Accidents: The Pilot as Last Defense
For a number of months now, I've been reporting on the November 2009 Norfolk Island ditching of a Westwind jet. The Australian Transportation Safety Board's investigation of this accident has been widely regarded as a mess, criticized equally by the Australian pilot community, the press and lately, by the country's Senate. As we reported over the weekend, the ATSB's report (PDF) was cited for numerous omissions related to how regulators oversaw Pel-Air, the company that owned the Westwind.
Thorough as the Senate report is, I found one phrase in it that suggests it wasn't written by pilots. Or maybe by pilots with a different view of PIC responsibility than I have. In citing numerous deficiencies in how regulators oversaw Pel-Air, the report said these failings left the pilot "as the last line of defense against an accident."
I found this utterly jarring and the report repeated it several times. The gist of it is this: It's the regulations and operations specs that make flying safe, the pilot is only there if those don't cover all exigencies or novel situations otherwise arise. It's not quite the dog-and-autopilot concept, but it's close. To a degree, it's a semantical distinction, but an important one, nonetheless. To take it to an extreme, when you put on your PIC hat, you are the first thing and the only thing between you and your passengers and an accident—not instruments, not traffic boxes, neither radar nor datalink weather, GPWS, glass panels or BRS parachutes or ATC. And definitely not regulations and ops specs, although they undeniably play a critical role in safety.
Those things provide a basic structure by which to frame decisionmaking, yet they don't help with the novel situations which are perfectly legal, but, if not entirely unsafe, are only safe with no margins worthy of the name. The Pel-Air flight fit that latter description to a T. Given the weather forecast, fuel loads and distance, it was legally dispatched to a remote island with notoriously difficult-to-forecast weather, at night, with the closest airport some 400 miles away and hopelessly beyond fuel range. There was no legal requirement for an alternate, thus one wasn't filed or planned. The pilot had little or no dispatch support from his company and the weather reporting system was sketchy at best.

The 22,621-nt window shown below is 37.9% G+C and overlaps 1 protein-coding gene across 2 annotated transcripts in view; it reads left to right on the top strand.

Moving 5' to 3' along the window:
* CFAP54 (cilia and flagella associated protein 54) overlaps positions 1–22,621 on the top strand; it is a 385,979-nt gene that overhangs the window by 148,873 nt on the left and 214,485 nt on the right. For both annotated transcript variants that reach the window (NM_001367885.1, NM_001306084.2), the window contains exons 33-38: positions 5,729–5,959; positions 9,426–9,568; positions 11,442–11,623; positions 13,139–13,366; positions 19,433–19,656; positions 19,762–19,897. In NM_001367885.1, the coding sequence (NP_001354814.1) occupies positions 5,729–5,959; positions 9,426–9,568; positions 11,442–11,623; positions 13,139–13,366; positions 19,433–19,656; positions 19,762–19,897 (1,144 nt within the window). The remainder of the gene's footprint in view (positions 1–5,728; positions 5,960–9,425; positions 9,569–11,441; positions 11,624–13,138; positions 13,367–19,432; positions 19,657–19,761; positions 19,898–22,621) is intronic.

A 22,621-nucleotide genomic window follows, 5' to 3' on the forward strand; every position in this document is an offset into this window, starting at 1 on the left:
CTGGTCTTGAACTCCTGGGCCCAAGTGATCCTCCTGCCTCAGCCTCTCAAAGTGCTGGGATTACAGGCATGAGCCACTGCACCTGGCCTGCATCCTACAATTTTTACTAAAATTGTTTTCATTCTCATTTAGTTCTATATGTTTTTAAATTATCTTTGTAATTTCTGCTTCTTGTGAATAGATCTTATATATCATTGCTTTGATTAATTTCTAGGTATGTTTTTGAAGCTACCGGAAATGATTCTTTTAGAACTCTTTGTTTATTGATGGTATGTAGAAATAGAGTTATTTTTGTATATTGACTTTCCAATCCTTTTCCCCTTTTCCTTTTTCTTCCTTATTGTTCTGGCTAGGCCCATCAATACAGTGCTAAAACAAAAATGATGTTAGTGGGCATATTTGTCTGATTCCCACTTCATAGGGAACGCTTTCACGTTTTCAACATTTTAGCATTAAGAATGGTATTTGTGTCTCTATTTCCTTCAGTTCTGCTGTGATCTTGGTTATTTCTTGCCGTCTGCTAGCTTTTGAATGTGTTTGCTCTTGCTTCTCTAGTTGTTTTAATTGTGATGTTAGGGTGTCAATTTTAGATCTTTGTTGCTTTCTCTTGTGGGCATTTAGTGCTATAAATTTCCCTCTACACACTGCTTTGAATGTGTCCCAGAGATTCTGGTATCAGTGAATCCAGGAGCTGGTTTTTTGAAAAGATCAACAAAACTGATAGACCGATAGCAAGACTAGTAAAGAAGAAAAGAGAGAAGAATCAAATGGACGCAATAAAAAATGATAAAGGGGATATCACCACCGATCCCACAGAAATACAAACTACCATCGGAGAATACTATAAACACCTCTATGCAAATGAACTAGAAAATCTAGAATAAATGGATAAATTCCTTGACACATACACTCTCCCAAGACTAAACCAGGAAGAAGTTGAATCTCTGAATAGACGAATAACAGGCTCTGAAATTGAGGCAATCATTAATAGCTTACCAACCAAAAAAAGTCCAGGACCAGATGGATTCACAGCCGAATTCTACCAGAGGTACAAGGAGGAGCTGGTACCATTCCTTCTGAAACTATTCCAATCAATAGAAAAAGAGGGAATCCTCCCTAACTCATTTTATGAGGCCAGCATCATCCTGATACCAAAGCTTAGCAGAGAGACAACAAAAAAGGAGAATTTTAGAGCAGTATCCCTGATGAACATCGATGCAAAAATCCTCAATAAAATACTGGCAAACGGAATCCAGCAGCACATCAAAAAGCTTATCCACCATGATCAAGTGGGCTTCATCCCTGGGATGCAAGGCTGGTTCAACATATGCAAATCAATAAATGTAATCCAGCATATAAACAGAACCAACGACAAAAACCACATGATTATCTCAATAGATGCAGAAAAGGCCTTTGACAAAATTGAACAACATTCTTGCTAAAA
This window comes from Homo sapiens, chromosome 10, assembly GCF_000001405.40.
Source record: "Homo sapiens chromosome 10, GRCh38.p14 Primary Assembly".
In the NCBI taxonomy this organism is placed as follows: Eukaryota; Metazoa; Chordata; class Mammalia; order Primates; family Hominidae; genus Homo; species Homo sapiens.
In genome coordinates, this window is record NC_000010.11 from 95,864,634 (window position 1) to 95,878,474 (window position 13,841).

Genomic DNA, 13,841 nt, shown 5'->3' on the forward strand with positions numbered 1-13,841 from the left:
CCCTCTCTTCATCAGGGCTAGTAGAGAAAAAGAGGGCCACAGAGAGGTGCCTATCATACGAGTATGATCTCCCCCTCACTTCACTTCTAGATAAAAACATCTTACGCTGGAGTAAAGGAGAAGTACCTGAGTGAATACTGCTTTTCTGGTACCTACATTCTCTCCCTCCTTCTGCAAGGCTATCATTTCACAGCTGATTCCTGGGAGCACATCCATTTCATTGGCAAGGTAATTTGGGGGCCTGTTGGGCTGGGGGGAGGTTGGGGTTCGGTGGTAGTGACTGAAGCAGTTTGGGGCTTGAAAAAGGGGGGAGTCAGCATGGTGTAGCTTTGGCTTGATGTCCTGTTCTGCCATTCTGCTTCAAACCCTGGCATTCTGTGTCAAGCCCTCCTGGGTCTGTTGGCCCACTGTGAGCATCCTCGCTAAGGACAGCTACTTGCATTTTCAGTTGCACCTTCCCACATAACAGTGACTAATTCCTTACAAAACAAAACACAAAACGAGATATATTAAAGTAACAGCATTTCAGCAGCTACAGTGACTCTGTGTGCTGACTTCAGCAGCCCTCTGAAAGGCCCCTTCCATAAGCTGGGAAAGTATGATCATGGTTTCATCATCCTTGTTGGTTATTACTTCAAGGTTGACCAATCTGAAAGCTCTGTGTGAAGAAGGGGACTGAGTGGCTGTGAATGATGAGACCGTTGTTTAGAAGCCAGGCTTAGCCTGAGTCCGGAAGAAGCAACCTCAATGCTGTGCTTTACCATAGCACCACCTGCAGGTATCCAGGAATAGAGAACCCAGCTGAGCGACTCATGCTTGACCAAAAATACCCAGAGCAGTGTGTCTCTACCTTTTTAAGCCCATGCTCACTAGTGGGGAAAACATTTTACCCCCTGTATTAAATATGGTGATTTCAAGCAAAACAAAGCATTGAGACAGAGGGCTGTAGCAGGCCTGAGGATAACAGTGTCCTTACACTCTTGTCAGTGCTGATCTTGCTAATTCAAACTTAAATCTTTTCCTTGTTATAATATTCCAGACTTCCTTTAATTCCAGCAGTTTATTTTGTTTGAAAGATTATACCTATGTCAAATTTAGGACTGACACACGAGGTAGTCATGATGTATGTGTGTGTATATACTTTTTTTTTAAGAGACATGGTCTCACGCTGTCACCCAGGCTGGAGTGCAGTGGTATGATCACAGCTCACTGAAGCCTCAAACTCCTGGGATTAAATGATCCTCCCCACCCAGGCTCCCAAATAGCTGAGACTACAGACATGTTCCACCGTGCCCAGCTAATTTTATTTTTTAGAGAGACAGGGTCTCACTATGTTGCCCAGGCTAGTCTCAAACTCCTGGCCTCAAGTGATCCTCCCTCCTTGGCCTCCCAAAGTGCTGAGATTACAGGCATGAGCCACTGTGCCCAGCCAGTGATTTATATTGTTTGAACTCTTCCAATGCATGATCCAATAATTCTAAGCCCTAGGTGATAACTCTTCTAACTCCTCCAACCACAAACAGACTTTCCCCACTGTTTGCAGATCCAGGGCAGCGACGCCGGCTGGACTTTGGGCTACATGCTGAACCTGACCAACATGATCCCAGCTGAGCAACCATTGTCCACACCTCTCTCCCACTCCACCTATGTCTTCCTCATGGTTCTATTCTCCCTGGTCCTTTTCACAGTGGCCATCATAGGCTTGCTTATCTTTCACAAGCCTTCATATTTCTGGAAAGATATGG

So at the outset, what the Senate calls the first line of defense—the regulations and op specs—was functionally non-existent, which is the core of the scandal here, in the Senate's reasoning. The Civil Aviation Safety Authority knew all this because it had investigated Pel-Air in depth. Yet it scape-goated pilot error as the primary cause of the accident. The pilot was hardly blameless; you can decide for yourself how to apportion responsibility. As is the case with so much in flying, survival—or at least accident avoidance—turns on pilot instincts and skills and all the regulations and cockpit gadgets do is provide entertaining diversion and, okay, some helpful data. If all that stuff fails to keep you from extremis in the first place, you fall back on your lowest level of training and hope it's high enough.
What informs the skill and instincts in part is knowledge of previous accidents. That's where many regulations come from, too. It's no exaggeration to say the rules were written in blood. Systemic safety evolves from unbiased understanding of accident causes and on this point, the ATSB dragged the entire safety edifice backwards. In blaming the pilot for the accident, it failed to account for known failings in CASA's oversight that, in an ideal world, might have shaped or at least informed his judgment or simply flat-out prohibited the flight in equipment suited to the task only if everything went just right but profoundly inadequate if it didn't. This kind of flawed accident investigation sows mistrust and is an absolute menace to advancing safety based on documented experience.
I suspect the Australians will have their hands full fixing this because the Senate report gives the impression that it's a cultural shortcoming within the agencies themselves. At least the investigation into the investigation gives them a good start.